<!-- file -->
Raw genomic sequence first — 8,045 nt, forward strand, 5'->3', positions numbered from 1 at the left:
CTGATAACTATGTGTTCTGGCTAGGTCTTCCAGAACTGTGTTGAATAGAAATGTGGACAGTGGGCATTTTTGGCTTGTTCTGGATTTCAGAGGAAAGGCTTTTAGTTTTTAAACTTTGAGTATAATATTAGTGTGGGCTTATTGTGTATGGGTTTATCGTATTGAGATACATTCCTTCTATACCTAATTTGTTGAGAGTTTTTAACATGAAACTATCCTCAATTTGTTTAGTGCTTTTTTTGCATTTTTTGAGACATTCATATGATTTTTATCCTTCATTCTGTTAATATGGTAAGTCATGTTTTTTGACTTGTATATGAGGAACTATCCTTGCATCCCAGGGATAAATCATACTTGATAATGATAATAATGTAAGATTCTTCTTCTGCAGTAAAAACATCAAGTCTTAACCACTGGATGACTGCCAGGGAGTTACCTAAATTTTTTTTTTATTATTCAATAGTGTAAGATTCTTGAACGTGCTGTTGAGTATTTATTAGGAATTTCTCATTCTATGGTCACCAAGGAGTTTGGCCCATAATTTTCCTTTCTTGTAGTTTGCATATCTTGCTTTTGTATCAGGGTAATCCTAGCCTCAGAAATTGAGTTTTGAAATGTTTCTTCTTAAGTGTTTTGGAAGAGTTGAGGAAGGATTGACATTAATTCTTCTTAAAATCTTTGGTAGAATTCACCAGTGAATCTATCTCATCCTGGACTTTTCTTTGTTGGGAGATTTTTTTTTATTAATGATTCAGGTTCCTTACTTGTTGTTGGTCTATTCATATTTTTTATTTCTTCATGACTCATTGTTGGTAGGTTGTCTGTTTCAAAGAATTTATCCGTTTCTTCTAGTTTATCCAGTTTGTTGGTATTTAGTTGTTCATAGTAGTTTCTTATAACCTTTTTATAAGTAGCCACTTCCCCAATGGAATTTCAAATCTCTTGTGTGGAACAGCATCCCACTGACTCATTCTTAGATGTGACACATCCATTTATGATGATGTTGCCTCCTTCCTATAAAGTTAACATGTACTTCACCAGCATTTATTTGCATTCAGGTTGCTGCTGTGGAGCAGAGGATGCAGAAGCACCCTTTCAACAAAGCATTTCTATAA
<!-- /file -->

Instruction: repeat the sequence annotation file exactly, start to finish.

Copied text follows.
Raw genomic sequence first — 8,045 nt, forward strand, 5'->3', positions numbered from 1 at the left:
CTGATAACTATGTGTTCTGGCTAGGTCTTCCAGAACTGTGTTGAATAGAAATGTGGACAGTGGGCATTTTTGGCTTGTTCTGGATTTCAGAGGAAAGGCTTTTAGTTTTTAAACTTTGAGTATAATATTAGTGTGGGCTTATTGTGTATGGGTTTATCGTATTGAGATACATTCCTTCTATACCTAATTTGTTGAGAGTTTTTAACATGAAACTATCCTCAATTTGTTTAGTGCTTTTTTTGCATTTTTTGAGACATTCATATGATTTTTATCCTTCATTCTGTTAATATGGTAAGTCATGTTTTTTGACTTGTATATGAGGAACTATCCTTGCATCCCAGGGATAAATCATACTTGATAATGATAATAATGTAAGATTCTTCTTCTGCAGTAAAAACATCAAGTCTTAACCACTGGATGACTGCCAGGGAGTTACCTAAATTTTTTTTTTATTATTCAATAGTGTAAGATTCTTGAACGTGCTGTTGAGTATTTATTAGGAATTTCTCATTCTATGGTCACCAAGGAGTTTGGCCCATAATTTTCCTTTCTTGTAGTTTGCATATCTTGCTTTTGTATCAGGGTAATCCTAGCCTCAGAAATTGAGTTTTGAAATGTTTCTTCTTAAGTGTTTTGGAAGAGTTGAGGAAGGATTGACATTAATTCTTCTTAAAATCTTTGGTAGAATTCACCAGTGAATCTATCTCATCCTGGACTTTTCTTTGTTGGGAGATTTTTTTTTATTAATGATTCAGGTTCCTTACTTGTTGTTGGTCTATTCATATTTTTTATTTCTTCATGACTCATTGTTGGTAGGTTGTCTGTTTCAAAGAATTTATCCGTTTCTTCTAGTTTATCCAGTTTGTTGGTATTTAGTTGTTCATAGTAGTTTCTTATAACCTTTTTATAAGTAGCCACTTCCCCAATGGAATTTCAAATCTCTTGTGTGGAACAGCATCCCACTGACTCATTCTTAGATGTGACACATCCATTTATGATGATGTTGCCTCCTTCCTATAAAGTTAACATGTACTTCACCAGCATTTATTTGCATTCAGGTTGCTGCTGTGGAGCAGAGGATGCAGAAGCACCCTTTCAACAAAGCATTTCTATAA